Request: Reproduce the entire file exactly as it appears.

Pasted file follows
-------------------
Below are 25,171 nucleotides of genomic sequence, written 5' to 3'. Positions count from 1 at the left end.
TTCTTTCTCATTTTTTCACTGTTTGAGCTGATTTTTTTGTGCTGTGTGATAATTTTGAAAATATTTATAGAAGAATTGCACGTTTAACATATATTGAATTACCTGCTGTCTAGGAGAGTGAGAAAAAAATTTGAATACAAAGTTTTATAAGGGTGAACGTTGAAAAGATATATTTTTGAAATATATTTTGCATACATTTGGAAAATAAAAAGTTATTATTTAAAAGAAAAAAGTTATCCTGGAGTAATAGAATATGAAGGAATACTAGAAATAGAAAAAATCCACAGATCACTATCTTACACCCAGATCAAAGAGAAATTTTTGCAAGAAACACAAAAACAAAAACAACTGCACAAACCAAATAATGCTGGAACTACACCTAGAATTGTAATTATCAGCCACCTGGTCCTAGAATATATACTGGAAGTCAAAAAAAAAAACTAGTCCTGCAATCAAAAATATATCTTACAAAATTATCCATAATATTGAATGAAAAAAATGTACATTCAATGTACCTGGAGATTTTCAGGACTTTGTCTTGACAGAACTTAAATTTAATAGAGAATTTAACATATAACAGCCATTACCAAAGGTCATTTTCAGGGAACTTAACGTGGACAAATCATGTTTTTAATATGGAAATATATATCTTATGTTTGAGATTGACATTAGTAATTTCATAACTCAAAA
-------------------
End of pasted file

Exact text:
Below are 25,171 nucleotides of genomic sequence, written 5' to 3'. Positions count from 1 at the left end.
TTCTTTCTCATTTTTTCACTGTTTGAGCTGATTTTTTTGTGCTGTGTGATAATTTTGAAAATATTTATAGAAGAATTGCACGTTTAACATATATTGAATTACCTGCTGTCTAGGAGAGTGAGAAAAAAATTTGAATACAAAGTTTTATAAGGGTGAACGTTGAAAAGATATATTTTTGAAATATATTTTGCATACATTTGGAAAATAAAAAGTTATTATTTAAAAGAAAAAAGTTATCCTGGAGTAATAGAATATGAAGGAATACTAGAAATAGAAAAAATCCACAGATCACTATCTTACACCCAGATCAAAGAGAAATTTTTGCAAGAAACACAAAAACAAAAACAACTGCACAAACCAAATAATGCTGGAACTACACCTAGAATTGTAATTATCAGCCACCTGGTCCTAGAATATATACTGGAAGTCAAAAAAAAAAACTAGTCCTGCAATCAAAAATATATCTTACAAAATTATCCATAATATTGAATGAAAAAAATGTACATTCAATGTACCTGGAGATTTTCAGGACTTTGTCTTGACAGAACTTAAATTTAATAGAGAATTTAACATATAACAGCCATTACCAAAGGTCATTTTCAGGGAACTTAACGTGGACAAATCATGTTTTTAATATGGAAATATATATCTTATGTTTGAGATTGACATTAGTAATTTCATAACTCAAAA